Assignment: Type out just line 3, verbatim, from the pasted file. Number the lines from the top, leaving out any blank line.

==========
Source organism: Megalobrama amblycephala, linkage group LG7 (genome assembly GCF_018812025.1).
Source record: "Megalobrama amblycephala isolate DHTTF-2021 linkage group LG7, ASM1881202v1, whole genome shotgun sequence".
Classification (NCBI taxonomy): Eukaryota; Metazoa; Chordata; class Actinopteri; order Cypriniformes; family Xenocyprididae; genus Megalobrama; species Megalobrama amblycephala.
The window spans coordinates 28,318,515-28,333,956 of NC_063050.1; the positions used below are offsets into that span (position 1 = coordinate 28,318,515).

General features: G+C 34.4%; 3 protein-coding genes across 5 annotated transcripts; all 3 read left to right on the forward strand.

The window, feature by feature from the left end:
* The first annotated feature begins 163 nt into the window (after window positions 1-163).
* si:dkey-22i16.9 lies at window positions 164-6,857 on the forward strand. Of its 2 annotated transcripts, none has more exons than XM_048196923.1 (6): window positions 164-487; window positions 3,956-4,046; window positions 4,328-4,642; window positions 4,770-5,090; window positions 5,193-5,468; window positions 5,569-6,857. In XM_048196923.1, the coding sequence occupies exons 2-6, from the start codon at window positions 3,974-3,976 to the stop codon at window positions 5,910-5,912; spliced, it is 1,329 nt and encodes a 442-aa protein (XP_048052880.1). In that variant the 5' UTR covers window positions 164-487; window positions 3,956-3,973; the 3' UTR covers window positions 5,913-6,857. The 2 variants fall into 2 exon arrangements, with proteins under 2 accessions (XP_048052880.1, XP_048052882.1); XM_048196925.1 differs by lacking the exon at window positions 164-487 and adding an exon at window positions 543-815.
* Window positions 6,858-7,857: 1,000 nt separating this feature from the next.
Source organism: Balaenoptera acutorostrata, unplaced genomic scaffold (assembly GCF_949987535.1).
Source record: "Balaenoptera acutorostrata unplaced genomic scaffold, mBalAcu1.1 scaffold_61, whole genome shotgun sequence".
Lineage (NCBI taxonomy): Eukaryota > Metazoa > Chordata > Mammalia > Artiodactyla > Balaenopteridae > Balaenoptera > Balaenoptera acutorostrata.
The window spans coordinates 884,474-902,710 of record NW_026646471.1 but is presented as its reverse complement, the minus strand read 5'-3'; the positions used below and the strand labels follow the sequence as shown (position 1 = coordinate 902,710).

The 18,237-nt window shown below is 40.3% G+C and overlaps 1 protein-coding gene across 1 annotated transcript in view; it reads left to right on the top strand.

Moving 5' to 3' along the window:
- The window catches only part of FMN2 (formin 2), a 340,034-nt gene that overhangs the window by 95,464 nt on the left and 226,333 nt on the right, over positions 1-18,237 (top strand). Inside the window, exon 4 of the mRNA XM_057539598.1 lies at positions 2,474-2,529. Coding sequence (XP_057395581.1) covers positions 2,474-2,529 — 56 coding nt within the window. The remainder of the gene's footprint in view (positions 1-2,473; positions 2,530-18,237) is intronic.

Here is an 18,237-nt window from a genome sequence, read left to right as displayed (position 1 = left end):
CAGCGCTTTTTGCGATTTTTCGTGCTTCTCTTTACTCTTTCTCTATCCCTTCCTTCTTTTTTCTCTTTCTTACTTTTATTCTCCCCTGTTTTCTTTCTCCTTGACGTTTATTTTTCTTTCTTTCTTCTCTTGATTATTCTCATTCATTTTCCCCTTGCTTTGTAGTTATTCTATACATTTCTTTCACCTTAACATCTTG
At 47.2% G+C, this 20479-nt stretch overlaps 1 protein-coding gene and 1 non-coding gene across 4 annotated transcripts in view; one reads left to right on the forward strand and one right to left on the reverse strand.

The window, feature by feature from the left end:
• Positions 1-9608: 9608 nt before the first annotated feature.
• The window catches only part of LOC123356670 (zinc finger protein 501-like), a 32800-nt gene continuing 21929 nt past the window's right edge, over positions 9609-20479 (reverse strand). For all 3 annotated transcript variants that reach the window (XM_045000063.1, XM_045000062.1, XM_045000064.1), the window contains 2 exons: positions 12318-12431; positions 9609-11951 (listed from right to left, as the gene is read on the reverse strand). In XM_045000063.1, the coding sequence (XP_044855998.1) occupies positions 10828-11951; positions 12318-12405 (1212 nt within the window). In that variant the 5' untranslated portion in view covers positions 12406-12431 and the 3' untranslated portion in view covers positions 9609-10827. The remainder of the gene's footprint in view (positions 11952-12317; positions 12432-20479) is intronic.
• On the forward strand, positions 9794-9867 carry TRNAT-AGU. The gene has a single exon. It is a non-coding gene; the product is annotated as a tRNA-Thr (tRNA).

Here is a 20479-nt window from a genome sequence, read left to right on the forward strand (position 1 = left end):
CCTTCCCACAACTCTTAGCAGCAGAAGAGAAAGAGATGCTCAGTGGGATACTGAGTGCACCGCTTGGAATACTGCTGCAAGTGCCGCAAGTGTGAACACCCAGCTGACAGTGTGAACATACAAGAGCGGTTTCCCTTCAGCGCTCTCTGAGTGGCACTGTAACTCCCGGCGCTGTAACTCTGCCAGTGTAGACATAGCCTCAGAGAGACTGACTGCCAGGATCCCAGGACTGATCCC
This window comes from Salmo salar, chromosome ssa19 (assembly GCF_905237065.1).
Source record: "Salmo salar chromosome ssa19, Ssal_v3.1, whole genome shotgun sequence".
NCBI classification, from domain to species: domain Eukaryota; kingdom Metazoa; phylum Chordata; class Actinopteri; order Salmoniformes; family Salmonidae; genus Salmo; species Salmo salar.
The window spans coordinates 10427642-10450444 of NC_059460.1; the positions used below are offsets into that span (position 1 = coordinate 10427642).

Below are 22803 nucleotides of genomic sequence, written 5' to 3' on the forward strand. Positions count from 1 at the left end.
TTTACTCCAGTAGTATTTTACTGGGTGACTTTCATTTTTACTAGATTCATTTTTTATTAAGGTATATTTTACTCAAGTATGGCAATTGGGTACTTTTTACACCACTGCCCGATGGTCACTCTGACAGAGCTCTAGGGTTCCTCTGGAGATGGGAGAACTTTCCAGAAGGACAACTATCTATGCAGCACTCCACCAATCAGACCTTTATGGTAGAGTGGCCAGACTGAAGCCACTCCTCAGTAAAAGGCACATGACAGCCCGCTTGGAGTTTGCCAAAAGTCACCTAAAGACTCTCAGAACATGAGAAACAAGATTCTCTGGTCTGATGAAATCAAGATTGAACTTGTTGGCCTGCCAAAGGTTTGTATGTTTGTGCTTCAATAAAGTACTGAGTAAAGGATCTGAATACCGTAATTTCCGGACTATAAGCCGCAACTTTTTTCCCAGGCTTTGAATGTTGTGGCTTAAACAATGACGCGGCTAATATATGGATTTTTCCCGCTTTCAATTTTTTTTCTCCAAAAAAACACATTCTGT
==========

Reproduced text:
Classification (NCBI taxonomy): Eukaryota; Metazoa; Chordata; class Actinopteri; order Cypriniformes; family Xenocyprididae; genus Megalobrama; species Megalobrama amblycephala.